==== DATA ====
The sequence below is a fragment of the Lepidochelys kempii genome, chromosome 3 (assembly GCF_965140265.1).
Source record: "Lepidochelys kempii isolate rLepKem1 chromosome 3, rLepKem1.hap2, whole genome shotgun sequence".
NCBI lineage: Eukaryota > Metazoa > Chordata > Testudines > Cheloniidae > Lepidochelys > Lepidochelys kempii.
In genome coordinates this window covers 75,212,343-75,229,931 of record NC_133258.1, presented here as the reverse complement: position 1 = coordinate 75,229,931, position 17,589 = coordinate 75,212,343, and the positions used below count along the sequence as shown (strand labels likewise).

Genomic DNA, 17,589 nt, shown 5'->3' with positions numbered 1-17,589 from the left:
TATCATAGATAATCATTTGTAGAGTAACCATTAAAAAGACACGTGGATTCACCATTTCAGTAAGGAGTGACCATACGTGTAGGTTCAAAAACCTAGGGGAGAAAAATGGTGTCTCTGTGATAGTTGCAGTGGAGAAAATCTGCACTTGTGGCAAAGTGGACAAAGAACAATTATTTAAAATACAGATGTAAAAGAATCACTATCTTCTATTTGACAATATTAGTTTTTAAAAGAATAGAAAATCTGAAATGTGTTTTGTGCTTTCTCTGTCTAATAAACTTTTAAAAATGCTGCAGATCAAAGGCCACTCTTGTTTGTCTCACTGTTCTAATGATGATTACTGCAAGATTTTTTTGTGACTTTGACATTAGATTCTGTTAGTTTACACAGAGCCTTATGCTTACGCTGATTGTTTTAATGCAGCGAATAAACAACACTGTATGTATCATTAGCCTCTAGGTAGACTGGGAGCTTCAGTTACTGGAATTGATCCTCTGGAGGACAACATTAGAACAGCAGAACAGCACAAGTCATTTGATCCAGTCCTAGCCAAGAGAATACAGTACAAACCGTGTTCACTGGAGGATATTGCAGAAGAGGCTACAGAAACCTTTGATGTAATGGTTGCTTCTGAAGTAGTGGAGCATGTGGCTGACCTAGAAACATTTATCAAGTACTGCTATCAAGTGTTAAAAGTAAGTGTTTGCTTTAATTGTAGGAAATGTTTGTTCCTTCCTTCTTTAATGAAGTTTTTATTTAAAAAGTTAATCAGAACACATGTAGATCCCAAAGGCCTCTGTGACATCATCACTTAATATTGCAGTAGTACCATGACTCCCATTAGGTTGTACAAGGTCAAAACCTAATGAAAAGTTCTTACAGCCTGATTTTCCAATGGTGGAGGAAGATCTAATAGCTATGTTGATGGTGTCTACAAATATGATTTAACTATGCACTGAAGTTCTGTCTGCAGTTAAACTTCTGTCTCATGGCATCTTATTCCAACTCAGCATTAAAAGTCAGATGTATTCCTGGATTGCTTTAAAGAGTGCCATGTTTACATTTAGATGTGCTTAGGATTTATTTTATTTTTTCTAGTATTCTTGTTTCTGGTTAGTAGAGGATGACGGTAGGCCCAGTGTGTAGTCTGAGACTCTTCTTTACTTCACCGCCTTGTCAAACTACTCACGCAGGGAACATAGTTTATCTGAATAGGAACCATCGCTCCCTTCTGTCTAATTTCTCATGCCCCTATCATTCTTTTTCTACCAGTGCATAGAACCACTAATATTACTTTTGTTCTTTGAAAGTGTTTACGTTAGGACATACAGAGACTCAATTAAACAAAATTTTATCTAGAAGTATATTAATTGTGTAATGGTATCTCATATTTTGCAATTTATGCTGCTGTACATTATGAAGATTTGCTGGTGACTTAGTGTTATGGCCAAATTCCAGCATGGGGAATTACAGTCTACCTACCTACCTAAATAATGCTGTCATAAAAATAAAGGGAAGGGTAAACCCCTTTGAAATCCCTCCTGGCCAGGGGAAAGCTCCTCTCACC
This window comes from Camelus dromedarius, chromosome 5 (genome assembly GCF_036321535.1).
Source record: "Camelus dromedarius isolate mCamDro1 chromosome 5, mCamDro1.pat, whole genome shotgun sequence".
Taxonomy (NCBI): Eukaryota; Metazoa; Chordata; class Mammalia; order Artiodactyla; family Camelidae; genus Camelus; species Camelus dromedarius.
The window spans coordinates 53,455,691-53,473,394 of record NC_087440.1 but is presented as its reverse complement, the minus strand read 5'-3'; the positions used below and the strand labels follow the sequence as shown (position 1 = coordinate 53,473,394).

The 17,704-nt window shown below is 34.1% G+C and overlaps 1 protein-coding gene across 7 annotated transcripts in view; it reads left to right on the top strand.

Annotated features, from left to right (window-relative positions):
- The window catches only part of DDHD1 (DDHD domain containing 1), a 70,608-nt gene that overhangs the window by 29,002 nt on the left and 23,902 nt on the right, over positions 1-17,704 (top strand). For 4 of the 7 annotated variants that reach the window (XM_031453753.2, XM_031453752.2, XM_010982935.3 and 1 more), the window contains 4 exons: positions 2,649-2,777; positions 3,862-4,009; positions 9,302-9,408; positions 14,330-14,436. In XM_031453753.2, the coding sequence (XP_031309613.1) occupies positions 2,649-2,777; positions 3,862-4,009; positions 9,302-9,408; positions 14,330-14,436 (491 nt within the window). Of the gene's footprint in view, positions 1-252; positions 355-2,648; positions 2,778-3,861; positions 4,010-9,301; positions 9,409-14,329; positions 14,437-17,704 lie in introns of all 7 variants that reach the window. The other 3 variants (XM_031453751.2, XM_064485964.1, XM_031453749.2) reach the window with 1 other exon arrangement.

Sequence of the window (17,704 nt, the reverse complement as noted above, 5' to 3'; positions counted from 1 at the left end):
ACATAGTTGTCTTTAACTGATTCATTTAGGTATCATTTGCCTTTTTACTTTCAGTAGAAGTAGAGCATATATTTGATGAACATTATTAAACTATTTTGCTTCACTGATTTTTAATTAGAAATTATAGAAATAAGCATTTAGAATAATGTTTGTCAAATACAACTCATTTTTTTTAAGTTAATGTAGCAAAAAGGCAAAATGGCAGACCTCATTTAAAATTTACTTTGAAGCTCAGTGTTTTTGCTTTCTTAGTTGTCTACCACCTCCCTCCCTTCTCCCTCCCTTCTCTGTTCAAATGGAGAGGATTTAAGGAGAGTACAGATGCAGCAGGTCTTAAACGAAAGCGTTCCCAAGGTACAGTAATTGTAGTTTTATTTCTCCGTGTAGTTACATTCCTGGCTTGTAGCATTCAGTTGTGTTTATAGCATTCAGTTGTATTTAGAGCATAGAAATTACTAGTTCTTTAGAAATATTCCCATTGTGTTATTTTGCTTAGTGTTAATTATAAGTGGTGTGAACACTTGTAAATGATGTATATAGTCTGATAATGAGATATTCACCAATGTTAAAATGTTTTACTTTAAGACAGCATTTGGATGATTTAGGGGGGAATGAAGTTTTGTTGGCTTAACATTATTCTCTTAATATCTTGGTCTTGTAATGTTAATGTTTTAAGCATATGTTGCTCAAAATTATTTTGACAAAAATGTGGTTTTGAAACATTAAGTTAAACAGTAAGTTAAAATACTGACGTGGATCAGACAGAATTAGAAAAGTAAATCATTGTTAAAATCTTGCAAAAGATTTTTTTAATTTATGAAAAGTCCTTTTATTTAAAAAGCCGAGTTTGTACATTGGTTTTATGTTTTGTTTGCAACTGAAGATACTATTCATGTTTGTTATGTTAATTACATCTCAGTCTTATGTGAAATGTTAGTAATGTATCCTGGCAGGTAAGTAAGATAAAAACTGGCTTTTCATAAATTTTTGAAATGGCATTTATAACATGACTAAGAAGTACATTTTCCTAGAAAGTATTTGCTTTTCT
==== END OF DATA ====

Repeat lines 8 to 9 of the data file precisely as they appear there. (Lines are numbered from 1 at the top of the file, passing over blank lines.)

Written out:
Source record: "Camelus dromedarius isolate mCamDro1 chromosome 5, mCamDro1.pat, whole genome shotgun sequence".
Taxonomy (NCBI): Eukaryota; Metazoa; Chordata; class Mammalia; order Artiodactyla; family Camelidae; genus Camelus; species Camelus dromedarius.